This study aims to give a comprehensive exposition of Plato’s conception of justice as seen from the perspective of human dignity. For us, just like for Plato, the issue of justice is crucial for understanding the relationship between an individual and the state and the law, and also for understanding the aims of laws and how and why a political community should be built. It also turns out that the reflection on human dignity contained in Plato’s philosophy provides a perspective from which these issues can and should be viewed today.
The present study is not directly aimed at identifying flaws and weaknesses in interpretations of Plato’s writings that advocate or accept the thesis that he developed a totalitarian project. Nevertheless, an approach is proposed here that very strongly opposes such interpretations. This approach rests on identifying in Plato’s works reflections on that which is today called ‘dignity’. Such an approach makes apparent his recognition in human beings of ‘something’ which is inherent, equal, and positively distinguishes them in such a way that they should be treated as aims in themselves. Moreover, these reflections play a fundamental role in the construction of Plato’s overall conception of justice and, essentially, of Plato’s philosophy as a whole. Plato’s project turns out to be a far cry from any form of totalitarian ←22 | 23→thinking. He emerges much less ‘idealistic’ and much more appreciative of the earthly condition of human existence than is usually assumed.
The problem of justice leads to the core of Plato’s philosophy. It is regarded by Plato as one of the most important issues or—from some points of view—the single most important. It is argued that the first, most significant question that Plato aims to answer concerns how to be a good man, how to lead a good life. The simplest answers he supplies to these questions are that to be good means to be just; to lead a good life means to act justly. It seems that the whole of Plato’s philosophy is developed with a view to giving rational consideration to these questions. Both ontological and epistemological issues are subordinated to reflection on practical ones.14 As the ordering of the questions indicates, practical philosophy is Plato’s first philosophy. An illustration of this is the myth of the cave, which is a standard point of reference in epistemology and ontology, but is nevertheless placed by Plato in Book VII of the Republic—the dialogue about justice. Plato’s philosophy is of a systemic kind—his teaching on being and cognition is essential for understanding moral issues. It is not the case that the practical philosophy is ‘attached’ to ontology or epistemology—rather the exact opposite. The problem of justice turns out to be central to the whole of Plato’s philosophy because it leads straight to the most fundamental ontological questions concerning the foundations of existence and to epistemological issues concerning the acquisition of knowledge about what justice is and what the content of just actions is.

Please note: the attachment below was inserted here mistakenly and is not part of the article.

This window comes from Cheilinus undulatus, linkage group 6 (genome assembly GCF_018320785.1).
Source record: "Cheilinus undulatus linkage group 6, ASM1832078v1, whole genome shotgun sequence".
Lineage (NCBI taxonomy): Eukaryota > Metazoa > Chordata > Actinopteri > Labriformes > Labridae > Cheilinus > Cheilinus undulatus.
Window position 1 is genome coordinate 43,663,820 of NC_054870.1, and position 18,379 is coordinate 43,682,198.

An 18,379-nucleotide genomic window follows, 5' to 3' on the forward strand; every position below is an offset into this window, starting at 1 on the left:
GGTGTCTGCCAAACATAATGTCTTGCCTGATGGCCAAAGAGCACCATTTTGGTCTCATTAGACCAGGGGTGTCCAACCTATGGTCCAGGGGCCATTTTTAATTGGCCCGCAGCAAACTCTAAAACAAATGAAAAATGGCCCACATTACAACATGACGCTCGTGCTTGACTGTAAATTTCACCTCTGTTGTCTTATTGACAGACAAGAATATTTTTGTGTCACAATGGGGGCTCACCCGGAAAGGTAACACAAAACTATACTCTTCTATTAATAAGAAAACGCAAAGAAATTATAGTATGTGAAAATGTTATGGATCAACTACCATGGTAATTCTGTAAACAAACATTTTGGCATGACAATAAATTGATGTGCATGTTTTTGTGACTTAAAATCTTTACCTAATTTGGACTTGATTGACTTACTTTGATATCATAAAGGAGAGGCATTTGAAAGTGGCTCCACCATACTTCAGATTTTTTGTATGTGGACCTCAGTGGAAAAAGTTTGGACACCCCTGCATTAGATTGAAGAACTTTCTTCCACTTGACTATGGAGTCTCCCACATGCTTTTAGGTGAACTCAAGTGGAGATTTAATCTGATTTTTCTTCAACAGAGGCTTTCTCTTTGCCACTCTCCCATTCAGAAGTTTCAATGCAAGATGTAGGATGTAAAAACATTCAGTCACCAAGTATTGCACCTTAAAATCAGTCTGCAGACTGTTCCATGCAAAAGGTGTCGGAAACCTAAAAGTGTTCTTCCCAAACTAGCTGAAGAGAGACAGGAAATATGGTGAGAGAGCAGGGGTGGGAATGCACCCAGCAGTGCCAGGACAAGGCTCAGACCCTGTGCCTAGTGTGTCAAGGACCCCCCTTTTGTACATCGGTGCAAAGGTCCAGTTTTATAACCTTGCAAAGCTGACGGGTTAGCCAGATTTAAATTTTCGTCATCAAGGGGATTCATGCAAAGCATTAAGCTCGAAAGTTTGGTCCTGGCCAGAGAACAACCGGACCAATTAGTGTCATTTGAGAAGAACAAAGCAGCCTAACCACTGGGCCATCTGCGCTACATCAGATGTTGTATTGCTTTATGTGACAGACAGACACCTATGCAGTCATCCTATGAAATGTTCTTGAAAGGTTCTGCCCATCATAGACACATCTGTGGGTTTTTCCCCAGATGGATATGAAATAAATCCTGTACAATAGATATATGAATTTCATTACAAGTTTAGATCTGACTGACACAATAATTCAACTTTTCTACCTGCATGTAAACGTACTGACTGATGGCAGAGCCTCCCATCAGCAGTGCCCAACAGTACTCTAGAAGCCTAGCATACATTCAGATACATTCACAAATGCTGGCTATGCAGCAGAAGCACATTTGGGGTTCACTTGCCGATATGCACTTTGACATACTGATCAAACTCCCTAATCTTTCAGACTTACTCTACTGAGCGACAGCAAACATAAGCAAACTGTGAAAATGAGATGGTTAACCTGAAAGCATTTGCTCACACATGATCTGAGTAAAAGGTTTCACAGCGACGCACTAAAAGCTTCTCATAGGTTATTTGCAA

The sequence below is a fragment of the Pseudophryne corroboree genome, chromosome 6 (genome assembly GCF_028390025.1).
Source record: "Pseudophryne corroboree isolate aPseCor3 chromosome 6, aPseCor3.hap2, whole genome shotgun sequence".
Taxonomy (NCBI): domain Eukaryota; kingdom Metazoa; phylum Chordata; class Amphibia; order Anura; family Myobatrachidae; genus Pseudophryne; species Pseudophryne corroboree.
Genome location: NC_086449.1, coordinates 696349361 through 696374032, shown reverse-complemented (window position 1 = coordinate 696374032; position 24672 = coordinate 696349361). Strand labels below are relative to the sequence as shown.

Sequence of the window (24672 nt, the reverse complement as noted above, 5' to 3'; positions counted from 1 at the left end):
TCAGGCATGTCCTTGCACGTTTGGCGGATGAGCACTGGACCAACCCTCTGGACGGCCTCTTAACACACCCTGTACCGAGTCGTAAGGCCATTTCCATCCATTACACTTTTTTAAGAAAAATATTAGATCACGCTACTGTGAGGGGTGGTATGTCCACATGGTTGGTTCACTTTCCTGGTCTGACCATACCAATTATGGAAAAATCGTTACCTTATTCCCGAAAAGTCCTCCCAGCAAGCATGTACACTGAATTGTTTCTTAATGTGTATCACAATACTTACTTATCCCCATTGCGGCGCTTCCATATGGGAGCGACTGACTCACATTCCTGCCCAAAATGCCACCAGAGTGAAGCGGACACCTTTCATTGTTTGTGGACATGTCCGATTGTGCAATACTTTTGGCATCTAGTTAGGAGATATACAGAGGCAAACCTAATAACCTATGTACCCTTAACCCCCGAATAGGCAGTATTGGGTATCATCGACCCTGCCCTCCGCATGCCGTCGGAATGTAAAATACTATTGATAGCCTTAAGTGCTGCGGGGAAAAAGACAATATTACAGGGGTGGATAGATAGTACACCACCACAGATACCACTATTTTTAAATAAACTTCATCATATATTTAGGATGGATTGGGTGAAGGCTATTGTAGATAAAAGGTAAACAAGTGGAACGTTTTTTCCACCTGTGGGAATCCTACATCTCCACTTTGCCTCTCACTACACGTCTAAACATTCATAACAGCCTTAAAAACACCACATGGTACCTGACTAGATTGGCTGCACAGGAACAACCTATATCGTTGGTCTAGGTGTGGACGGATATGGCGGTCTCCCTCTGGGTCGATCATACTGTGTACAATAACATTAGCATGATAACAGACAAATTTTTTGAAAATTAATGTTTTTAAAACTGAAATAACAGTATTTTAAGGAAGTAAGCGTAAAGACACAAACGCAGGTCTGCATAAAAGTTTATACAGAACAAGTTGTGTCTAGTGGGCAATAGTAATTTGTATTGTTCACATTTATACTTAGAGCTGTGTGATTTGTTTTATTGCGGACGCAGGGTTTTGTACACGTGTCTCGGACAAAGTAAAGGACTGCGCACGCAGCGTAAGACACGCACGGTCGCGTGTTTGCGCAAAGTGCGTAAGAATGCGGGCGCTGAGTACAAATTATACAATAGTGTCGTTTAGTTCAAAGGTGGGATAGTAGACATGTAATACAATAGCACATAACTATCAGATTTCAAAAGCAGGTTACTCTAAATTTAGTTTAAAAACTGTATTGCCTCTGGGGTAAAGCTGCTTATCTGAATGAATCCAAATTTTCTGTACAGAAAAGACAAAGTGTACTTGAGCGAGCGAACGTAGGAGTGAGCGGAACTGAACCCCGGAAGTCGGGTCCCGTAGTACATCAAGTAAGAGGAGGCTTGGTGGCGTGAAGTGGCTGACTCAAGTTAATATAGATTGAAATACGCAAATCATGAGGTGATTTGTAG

Although Plato does not speak a language which directly expresses existential aspects of reality by using the verb ‘be’ (‘εἶναι’) in its existential meaning,15 nevertheless the question remains whether in using other words he is still talking about what is nowadays signified by ‘existential aspect’. Does Plato consider the question of the foundations of being (existence) as an issue distinct from the problem of the ‘content’ of a being? I am arguing that the problems both of justice and of dignity (of what nowadays is called ‘dignity’), which come together in the issue of the inner unity of the human being, are crucial for Plato. A special unity turns out to underlie the immortality of the soul, and acquiring or losing justice can be understood as acquiring or losing the inner unity. Unity is central to Plato’s understanding of the Good as the source of existence and being.16 Therefore, in the framework of Plato’s conception of justice, when read as a contribution to contemporary ←23 | 24→debates, I believe it is justifiable to talk of the existential aspect of beings as the aspect pertaining to inner unity.